What the papers say
Reining in cytokinesis with a septin corral
Article first published online: 20 DEC 2004
Copyright © 2004 Wiley Periodicals, Inc.
Volume 27, Issue 1, pages 5–8, January 2005
How to Cite
Finger, F. P. (2005), Reining in cytokinesis with a septin corral. Bioessays, 27: 5–8. doi: 10.1002/bies.20167
- Issue published online: 20 DEC 2004
- Article first published online: 20 DEC 2004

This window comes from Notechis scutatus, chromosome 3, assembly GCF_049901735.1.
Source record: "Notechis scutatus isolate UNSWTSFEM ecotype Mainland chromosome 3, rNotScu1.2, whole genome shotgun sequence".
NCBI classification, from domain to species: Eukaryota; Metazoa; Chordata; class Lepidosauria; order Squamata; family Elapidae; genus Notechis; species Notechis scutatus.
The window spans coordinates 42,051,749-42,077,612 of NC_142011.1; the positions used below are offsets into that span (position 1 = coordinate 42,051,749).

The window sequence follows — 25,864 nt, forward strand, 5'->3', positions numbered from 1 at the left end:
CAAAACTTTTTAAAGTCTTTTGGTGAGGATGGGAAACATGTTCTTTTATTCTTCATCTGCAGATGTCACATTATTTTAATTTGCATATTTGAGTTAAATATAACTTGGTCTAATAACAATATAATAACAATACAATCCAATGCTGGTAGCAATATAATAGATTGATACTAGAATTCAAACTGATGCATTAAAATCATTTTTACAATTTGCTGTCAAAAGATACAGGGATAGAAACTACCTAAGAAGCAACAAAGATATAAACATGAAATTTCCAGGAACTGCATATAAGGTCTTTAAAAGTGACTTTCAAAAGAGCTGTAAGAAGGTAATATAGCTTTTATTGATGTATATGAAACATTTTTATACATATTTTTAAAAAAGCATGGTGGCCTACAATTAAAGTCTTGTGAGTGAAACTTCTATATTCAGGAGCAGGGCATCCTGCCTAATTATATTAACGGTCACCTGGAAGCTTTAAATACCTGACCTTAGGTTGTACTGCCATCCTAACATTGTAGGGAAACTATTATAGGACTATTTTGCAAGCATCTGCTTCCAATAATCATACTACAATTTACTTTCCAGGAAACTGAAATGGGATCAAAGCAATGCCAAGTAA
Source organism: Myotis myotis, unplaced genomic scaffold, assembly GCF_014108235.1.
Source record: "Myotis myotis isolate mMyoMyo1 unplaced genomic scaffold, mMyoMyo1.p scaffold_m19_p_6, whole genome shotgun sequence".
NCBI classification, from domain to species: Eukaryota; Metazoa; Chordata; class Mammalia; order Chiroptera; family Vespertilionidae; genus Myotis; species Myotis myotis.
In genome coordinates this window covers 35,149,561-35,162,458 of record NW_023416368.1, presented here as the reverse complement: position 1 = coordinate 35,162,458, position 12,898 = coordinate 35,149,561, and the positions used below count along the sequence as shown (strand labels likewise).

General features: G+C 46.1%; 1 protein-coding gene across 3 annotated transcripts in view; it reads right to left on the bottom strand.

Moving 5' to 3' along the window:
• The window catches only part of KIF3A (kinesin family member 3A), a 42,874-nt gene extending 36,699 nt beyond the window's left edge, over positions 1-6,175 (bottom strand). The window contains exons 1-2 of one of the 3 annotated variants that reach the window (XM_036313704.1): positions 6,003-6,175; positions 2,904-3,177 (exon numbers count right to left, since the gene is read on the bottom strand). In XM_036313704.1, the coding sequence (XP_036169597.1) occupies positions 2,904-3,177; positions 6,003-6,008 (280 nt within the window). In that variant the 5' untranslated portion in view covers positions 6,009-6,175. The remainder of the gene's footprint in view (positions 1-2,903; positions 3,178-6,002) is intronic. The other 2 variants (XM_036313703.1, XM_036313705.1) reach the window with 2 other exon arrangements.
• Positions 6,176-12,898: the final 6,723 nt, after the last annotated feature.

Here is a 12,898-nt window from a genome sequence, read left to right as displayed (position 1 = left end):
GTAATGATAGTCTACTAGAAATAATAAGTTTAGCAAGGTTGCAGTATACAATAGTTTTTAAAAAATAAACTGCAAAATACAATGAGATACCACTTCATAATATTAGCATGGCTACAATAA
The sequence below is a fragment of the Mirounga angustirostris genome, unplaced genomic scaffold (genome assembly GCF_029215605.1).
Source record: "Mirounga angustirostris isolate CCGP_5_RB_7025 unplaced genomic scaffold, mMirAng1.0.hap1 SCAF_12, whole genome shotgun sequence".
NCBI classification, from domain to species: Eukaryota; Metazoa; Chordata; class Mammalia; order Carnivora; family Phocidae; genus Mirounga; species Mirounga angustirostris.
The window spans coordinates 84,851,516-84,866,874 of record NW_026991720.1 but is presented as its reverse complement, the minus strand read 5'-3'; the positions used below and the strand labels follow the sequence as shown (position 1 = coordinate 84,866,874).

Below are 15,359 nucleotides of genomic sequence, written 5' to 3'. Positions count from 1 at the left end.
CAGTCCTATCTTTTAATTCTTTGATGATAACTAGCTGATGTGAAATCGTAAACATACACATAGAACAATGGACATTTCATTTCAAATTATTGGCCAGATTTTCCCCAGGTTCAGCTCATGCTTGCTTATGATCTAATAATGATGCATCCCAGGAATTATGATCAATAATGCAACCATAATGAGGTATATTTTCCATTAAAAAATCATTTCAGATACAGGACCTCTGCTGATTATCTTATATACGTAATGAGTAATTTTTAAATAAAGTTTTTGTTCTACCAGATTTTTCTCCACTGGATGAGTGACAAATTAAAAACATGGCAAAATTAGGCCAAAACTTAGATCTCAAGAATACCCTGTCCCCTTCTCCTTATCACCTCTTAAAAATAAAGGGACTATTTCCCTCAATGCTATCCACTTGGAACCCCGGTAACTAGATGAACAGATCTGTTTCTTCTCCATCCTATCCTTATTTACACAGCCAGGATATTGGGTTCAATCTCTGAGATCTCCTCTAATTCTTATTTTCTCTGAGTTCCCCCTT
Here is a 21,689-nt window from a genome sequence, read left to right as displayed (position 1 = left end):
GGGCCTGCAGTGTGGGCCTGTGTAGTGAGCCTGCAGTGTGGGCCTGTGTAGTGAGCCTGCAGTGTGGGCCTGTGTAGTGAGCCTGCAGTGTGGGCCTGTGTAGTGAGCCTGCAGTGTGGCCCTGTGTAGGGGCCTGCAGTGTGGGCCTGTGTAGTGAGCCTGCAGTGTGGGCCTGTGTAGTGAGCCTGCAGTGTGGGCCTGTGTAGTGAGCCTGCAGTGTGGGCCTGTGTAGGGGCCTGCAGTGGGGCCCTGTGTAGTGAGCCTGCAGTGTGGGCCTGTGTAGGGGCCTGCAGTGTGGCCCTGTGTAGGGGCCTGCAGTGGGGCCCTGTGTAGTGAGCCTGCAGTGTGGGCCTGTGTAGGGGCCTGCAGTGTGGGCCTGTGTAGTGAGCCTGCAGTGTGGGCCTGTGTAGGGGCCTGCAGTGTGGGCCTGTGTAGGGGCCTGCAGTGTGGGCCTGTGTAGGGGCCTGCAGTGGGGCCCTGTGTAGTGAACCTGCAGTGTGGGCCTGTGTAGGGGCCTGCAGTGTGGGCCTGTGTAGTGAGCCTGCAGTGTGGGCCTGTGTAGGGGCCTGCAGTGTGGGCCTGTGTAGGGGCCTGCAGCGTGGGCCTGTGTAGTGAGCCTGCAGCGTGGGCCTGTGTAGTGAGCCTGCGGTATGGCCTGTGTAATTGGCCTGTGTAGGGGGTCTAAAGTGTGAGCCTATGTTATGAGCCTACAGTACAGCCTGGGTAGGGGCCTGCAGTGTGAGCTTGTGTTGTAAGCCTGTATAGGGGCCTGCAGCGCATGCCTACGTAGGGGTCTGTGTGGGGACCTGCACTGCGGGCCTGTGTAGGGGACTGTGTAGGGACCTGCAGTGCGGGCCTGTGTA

Septins are a family of conserved GTP-binding proteins that function in cytokinesis in fungi and animals. In budding yeast, septins form scaffolds for assembly of the actomyosin contractile ring at the cleavage plane, a role that does not appear to be conserved in other organisms. The septins form an hourglass-shaped collar at the mother-bud neck, which splits into two rings flanking the division plane at cytokinesis. A recent study1 demonstrates that these two septin rings constitute diffusion barriers that create a cytokinetic compartment to retain cortical cytokinetic factors in proximity to the cleavage plane. BioEssays 27:5–8, 2005. © 2004 Wiley Periodicals, Inc.